A catalogue of failures by the Immigration Service, including £22m in uncollected penalties against airlines and ferry companies caught bringing illegal immigrants into the UK, was disclosed by the National Audit Office in a report published yesterday.
Parliament's public spending watchdog says outdated practices lead to immigration officers failing to detect some illegal immigrants at ports and airports, while causing unnecessary delay to many legitimate visitors and residents.
Intelligence files are kept on paper and updated by hand daily and hold only about 2 percent of information available. Shift patterns at airports such as Heathrow and Gatwick meant queues forming during understaffed mornings while in the less busy evening staff were under-occupied.
The report - the first comprehensive review of a service that deals with 57 million people passing through passport control each year - says it is impossible to discover how many illegal immigrants are entering the country. ut a doubling of immigration enforcement staff led only to a 50 per cent increase in the number of offenders caught - to just over 10,000. That will be seen as undermining some politicians' claim that the UK is being "flooded".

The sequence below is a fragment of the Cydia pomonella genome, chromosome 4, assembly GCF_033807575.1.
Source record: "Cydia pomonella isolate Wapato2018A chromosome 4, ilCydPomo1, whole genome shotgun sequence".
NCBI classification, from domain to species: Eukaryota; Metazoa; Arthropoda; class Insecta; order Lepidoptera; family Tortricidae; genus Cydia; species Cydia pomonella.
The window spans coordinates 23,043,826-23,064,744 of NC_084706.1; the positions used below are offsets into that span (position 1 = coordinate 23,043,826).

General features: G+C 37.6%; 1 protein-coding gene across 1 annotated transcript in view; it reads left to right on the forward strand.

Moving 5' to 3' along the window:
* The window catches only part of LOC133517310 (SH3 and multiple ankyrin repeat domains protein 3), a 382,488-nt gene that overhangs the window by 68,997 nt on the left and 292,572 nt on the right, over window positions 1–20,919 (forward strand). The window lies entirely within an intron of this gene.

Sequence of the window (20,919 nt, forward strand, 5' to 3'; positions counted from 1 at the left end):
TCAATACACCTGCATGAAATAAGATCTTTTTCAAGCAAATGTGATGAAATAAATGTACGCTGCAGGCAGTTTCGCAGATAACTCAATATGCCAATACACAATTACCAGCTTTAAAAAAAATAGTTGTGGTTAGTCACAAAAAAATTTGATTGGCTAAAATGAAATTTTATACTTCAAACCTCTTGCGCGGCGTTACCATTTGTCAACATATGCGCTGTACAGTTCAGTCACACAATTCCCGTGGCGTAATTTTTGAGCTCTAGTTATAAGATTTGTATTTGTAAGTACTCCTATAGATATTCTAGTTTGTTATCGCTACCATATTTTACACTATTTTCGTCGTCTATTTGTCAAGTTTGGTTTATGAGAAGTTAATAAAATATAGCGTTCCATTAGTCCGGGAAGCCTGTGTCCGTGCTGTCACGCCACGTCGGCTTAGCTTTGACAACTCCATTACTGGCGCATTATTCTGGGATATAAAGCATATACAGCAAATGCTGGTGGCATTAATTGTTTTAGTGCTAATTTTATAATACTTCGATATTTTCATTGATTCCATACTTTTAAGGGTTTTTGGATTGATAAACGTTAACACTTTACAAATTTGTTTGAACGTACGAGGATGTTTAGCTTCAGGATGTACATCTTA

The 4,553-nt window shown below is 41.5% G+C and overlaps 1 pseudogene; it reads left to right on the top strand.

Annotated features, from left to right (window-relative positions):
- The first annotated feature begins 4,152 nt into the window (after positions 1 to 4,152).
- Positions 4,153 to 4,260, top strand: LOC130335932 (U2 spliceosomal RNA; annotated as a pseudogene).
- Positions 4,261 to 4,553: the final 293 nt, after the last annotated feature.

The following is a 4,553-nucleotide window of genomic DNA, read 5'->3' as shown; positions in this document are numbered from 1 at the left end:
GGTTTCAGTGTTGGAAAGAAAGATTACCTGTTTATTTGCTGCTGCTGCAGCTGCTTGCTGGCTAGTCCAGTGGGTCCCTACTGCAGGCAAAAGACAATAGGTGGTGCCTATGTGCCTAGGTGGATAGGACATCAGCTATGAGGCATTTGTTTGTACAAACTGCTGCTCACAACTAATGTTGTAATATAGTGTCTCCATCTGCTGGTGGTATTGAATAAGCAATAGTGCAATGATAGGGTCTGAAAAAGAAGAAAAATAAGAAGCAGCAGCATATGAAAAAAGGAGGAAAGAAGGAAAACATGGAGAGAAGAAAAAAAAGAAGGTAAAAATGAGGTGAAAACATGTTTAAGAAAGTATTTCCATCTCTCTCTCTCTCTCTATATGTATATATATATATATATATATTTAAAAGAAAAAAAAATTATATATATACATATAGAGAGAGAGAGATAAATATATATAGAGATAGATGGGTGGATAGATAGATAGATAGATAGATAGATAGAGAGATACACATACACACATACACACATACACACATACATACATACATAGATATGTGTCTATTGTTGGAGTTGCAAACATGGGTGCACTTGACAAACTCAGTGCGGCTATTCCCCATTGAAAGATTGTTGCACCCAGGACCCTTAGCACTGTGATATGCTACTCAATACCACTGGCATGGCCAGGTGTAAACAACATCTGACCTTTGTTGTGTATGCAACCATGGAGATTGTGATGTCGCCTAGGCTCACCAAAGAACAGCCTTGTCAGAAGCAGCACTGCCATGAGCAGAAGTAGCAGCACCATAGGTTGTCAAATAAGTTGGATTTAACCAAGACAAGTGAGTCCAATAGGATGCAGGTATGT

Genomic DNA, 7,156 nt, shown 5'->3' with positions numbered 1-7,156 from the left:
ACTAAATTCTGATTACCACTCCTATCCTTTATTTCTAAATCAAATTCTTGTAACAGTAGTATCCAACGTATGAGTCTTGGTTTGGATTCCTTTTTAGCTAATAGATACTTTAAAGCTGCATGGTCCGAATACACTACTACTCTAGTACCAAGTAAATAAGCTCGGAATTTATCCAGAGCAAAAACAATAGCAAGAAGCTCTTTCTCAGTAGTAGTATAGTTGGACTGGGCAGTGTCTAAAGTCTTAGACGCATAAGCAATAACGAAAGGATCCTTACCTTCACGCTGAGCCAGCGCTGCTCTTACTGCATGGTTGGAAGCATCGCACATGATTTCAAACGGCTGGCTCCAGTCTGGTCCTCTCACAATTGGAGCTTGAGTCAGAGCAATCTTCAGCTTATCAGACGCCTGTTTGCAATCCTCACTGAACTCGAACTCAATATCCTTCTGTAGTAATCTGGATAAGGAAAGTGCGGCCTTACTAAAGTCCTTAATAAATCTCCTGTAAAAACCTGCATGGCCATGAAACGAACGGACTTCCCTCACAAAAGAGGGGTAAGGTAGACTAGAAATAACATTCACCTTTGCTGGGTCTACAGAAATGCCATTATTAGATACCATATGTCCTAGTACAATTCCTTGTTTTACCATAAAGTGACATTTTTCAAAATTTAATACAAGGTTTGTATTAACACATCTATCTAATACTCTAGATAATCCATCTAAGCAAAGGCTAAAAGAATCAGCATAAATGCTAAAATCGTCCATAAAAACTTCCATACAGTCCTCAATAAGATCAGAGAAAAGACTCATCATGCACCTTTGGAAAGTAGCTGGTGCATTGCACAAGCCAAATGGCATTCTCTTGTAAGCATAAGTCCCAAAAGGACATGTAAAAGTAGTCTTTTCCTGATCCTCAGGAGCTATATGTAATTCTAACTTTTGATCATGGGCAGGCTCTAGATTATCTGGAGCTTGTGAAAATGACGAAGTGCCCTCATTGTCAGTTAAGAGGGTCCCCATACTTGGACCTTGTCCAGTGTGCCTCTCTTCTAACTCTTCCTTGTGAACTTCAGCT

The report says it costs about 12 times as much to find and deport an illegal immigrant inside the country as to detect him or her at a port of entry. That puts "a premium on identifying potential offenders at the arrivals control".
The report says that because immigration detention centres are overflowing, some potential immigration offenders are wrongly given temporary permission to enter the country until their cases are decided.
At the same time it criticises the poor conditions in which detainees are held and lack of information given to them. In Manchester for example there are no windows, some are held in police cells and some with criminals in overcrowded jails.
To curb illegal immigration, the Government in 1987 imposed a £2,000 charge on airlines and ferry companies bringing in passengers without proper documents, a move criticised by refugee groups because those fleeing persecution often have to travel on false papers. The report said that of the £62m charges levied, only £40m had been collected by the end of 1993. It said debt recovery had been hampered by inadequate information systems and insufficient staffing, although it accepted that procedures had recently been tightened.
A Home Office spokeswoman said that since the NAO did its investigation, things had changed. Of £75m owed, the Immigration Service had collected or had under offer £62m, leaving £13m outstanding.
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